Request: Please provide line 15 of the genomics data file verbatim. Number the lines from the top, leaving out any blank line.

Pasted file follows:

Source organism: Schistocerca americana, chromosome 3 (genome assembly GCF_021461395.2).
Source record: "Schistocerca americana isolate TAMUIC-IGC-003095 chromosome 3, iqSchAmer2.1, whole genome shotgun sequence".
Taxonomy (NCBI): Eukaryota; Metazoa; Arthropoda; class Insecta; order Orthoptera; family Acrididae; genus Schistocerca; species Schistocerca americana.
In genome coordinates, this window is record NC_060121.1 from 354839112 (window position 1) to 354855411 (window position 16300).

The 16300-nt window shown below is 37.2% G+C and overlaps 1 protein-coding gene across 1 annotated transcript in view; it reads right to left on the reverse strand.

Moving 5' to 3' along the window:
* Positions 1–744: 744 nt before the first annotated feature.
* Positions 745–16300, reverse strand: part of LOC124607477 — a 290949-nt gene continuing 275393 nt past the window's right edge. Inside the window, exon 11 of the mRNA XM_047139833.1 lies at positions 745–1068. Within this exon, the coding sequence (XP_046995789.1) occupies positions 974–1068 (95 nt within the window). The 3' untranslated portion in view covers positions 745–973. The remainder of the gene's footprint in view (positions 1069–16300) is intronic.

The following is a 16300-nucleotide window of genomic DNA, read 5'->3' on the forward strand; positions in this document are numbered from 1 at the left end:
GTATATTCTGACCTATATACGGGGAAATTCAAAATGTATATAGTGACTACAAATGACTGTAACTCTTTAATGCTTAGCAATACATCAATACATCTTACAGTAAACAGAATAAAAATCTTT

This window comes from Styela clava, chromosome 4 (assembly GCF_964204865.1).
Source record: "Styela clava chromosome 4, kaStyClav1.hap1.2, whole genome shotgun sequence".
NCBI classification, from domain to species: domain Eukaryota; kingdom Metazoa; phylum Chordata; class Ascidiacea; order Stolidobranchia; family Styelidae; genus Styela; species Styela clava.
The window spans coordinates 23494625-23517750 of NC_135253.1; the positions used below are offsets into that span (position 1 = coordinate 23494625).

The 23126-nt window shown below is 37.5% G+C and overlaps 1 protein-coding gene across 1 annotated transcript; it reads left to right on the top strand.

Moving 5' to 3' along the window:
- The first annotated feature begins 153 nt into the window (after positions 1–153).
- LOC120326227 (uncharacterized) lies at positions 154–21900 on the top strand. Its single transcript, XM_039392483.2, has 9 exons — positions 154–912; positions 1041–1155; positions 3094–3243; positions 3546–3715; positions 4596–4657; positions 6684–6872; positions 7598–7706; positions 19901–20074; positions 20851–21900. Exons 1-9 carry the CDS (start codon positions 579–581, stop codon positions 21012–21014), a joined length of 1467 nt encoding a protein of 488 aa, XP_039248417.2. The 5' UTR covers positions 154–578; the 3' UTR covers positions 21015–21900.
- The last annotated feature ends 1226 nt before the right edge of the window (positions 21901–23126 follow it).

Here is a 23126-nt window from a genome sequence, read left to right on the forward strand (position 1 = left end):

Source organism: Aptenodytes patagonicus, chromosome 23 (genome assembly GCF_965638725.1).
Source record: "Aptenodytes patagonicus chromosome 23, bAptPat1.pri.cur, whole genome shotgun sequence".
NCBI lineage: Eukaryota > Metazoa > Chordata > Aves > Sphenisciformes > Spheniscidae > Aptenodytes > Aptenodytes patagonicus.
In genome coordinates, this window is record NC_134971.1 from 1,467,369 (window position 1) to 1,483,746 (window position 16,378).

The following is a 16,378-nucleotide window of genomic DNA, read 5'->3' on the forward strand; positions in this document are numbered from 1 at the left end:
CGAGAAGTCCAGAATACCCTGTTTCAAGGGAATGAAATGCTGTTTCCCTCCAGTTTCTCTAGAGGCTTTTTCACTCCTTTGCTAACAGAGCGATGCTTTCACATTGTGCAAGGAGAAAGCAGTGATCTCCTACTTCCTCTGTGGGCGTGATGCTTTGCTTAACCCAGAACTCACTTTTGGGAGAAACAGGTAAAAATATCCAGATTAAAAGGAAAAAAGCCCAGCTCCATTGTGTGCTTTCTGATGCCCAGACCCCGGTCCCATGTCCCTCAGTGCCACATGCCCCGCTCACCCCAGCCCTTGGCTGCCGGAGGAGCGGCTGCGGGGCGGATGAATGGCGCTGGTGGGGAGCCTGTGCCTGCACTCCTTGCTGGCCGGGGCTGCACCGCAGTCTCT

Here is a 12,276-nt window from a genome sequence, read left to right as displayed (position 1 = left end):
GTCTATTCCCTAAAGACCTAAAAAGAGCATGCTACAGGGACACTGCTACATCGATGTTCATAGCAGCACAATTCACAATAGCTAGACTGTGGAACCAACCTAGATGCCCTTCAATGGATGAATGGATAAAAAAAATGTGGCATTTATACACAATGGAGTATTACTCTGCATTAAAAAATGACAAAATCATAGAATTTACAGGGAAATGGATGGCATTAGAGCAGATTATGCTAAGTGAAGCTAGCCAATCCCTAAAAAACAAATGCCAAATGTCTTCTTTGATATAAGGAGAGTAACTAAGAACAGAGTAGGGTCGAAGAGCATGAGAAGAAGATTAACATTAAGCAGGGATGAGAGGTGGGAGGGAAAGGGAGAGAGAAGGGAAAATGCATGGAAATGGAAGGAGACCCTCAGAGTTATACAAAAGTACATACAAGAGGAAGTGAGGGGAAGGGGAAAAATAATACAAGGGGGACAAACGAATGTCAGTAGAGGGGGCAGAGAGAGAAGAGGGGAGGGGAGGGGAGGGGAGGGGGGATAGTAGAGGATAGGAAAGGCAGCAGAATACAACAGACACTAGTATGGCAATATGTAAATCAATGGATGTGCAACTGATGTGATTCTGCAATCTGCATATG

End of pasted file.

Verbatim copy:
The 23126-nt window shown below is 37.5% G+C and overlaps 1 protein-coding gene across 1 annotated transcript; it reads left to right on the top strand.